Bloomberg Businessweek reports
Yelp Inc., a website that collects local business reviews, is scaling back its year-old deal service, following Facebook Inc.’s retreat from a market where consumers and merchants say they’re becoming inundated.
Yelp will cut its sales staff dedicated to Yelp Deals by half, the company said yesterday. Facebook, the world’s largest social network, said on Aug. 26 it would shut down its Deals local-discount feature, decamping from a business it entered in April. Both services were started to compete with Groupon Inc.
While calling for the end of the deal space is not warranted, it certainly is getting to be that time that an examination of the health and scalable viability of the space are fair game. Facebook has gotten out of the space for now. Groupon is, well, Groupon so according to them the deal space is full of butterflies of gold and unicorns that poop rainbows. I guess if you are being quiet before an IPO (I guess Groupon cut a deal with Webster’s to redefine quiet to fit their needs, huh?) what else can you do?
Over at paidContent.org there are some other thoughts about the space:
The reason given by Yelp for the change in strategy is that the company now wants to focus on “good” opportunities, rather than sending out more offers of “inherently declining quality.”
The decision comes somewhat abruptly: it was only at the end of June that the company took the service mobile and extended its Deals service to its iPhone and Android devices, allowing users to find and redeem the offers through Yelp’s native apps.
“Today you can find Yelp Deals in your inbox in 20 metros and counting,” wrote Eric Singley, Yelp’s director of mobile products, at the time. “How’s it going? AWESOME.”
So what causes something that was so “Awesome” in June to be shelved in August? Well, good ol’ fashioned hype versus reality always has a hand in this. If we are smart as both industry members and consumers it’s best to think that any self-promotion that reeks of hyperbole (which is most of it) should simply be discarded as the crap that it is. After the self-generated hoopla passes we can then assess that nasty little thing called reality to see where it all settles in. Despite this being the Internet space things still need to time for facts to be found. Words, especially in this space, are as cheap as dirt.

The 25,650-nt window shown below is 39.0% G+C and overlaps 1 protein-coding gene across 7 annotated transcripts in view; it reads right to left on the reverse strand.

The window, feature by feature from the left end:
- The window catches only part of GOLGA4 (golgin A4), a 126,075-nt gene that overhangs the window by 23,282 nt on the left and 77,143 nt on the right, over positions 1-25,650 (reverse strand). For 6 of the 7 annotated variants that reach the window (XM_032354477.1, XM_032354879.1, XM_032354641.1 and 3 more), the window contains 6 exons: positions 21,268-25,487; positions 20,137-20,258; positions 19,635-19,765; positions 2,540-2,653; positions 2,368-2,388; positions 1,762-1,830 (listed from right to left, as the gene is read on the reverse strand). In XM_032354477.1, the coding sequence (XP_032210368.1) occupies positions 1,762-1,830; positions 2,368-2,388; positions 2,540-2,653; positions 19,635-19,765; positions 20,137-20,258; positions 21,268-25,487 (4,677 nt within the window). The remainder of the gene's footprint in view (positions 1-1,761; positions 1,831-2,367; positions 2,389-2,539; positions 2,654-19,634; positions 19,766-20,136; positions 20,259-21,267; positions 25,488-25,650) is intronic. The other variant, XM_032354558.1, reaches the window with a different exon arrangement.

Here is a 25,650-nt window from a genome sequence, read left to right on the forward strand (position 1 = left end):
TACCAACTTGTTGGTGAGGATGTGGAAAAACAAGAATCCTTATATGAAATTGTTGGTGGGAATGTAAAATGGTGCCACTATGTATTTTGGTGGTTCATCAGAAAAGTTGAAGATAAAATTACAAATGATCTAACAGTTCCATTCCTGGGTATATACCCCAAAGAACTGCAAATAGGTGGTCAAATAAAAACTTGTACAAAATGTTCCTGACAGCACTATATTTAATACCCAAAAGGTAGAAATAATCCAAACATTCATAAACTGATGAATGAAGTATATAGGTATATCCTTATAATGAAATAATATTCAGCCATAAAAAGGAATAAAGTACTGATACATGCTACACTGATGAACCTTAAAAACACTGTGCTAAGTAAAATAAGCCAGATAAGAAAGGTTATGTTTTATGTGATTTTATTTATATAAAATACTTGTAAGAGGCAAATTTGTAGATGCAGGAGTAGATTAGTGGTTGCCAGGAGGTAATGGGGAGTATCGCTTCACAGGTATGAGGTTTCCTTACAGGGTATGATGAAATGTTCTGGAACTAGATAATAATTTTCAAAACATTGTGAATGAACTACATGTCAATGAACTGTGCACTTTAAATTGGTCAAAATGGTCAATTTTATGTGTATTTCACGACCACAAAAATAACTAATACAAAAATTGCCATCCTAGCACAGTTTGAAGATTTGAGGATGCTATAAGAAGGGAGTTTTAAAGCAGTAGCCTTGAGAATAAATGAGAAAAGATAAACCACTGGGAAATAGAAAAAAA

It is likely that the deal burnout that many are experiencing can be a contributing factor. What adds to the weariness with the volume of the deals is the quality of the deals. Yelp is looking to focus on “good” opportunities. Well, if they only need half the staff to get the “good” deals that implies that the other of your deals before now were of “inherently declining quality”. When an Internet company shifts into consecutive multi-syllable words to describe a situation and it they are not followed by an exclamation point then you know something is amiss. It’s also likely that they hired someone to write it since it’s using full words.
So where does it go from here? The Groupon folks are probably in a big room right now with a video of Andrew Mason saying over and over “This is a good thing for us. They can’t handle the truth!”. This wave of negativity about the business opportunity for deals from well established Internet players is certainly making the deal space look like a deal for day old bread rather than something fresh and exciting. Of course, if your life is nothing but spa visits, pedicures and photo shoots then there is plenty to look forward to.
In the end, all we are experiencing is the Internet’s version of the Sunday paper’s ads. When there is too much to wade through people lose interest. And, maybe even more importantly, when you are putting a piece of crap in a 50% off box with a pretty bow on it, guess what you still get when you open? Yup, that’s right.